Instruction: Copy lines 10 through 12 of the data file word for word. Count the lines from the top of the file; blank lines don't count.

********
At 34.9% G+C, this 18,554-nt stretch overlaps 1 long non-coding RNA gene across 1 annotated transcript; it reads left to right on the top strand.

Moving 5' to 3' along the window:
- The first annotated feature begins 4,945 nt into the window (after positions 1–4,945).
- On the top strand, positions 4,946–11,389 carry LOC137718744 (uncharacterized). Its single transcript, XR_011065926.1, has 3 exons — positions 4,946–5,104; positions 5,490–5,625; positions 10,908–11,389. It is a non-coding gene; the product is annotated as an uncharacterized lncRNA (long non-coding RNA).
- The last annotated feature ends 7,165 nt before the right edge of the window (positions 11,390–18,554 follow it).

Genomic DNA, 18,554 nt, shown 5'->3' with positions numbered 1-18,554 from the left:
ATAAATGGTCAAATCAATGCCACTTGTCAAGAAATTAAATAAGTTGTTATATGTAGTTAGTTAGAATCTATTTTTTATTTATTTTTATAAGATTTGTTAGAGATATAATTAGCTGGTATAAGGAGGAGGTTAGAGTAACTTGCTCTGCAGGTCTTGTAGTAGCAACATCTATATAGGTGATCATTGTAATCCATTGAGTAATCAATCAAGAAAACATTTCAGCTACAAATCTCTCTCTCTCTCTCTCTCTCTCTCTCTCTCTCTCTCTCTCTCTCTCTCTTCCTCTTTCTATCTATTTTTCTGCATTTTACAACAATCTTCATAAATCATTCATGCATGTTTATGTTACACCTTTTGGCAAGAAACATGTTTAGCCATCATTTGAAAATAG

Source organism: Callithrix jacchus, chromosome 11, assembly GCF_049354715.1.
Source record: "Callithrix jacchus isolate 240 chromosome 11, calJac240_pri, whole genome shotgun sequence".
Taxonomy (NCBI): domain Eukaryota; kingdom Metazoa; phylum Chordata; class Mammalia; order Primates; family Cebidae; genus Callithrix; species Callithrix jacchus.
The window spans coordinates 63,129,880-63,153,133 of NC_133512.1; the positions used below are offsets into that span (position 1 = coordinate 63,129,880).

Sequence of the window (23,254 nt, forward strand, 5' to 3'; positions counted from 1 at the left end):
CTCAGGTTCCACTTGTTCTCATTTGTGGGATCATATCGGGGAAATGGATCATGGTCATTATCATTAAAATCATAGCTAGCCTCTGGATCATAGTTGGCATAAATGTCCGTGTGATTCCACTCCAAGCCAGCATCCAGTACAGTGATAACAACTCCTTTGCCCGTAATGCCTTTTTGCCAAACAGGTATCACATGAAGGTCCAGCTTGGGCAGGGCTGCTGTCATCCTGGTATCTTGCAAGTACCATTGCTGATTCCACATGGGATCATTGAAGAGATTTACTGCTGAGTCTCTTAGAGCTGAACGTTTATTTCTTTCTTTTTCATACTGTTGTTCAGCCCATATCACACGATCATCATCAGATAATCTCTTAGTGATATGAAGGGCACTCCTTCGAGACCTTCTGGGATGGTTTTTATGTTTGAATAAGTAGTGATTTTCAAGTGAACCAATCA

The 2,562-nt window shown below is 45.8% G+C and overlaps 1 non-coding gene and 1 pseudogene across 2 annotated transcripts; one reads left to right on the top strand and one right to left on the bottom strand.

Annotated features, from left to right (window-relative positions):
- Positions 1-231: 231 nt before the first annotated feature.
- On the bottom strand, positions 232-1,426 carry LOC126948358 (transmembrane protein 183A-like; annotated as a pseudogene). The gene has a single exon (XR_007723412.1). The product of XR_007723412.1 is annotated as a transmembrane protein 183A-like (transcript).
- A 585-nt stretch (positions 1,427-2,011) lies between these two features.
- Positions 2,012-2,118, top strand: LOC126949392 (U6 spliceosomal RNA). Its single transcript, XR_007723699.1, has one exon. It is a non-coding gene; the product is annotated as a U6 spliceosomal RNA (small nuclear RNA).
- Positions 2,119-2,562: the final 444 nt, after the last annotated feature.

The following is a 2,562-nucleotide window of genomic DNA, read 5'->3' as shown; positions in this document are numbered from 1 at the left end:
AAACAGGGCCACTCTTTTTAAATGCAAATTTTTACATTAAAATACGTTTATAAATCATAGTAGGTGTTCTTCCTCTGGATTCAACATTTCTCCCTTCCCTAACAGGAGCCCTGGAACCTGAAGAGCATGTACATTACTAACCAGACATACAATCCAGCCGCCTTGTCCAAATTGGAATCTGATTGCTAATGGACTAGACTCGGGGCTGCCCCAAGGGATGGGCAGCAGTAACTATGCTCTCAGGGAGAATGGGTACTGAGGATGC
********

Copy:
Taxonomy (NCBI): domain Eukaryota; kingdom Metazoa; phylum Chordata; class Mammalia; order Primates; family Cebidae; genus Callithrix; species Callithrix jacchus.
The window spans coordinates 63,129,880-63,153,133 of NC_133512.1; the positions used below are offsets into that span (position 1 = coordinate 63,129,880).

Sequence of the window (23,254 nt, forward strand, 5' to 3'; positions counted from 1 at the left end):